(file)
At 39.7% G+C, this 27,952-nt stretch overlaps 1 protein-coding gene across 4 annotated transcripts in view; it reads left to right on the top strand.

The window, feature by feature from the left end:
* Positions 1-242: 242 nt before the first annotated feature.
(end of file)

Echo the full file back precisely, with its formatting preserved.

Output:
At 39.7% G+C, this 27,952-nt stretch overlaps 1 protein-coding gene across 4 annotated transcripts in view; it reads left to right on the top strand.

The window, feature by feature from the left end:
* Positions 1-242: 242 nt before the first annotated feature.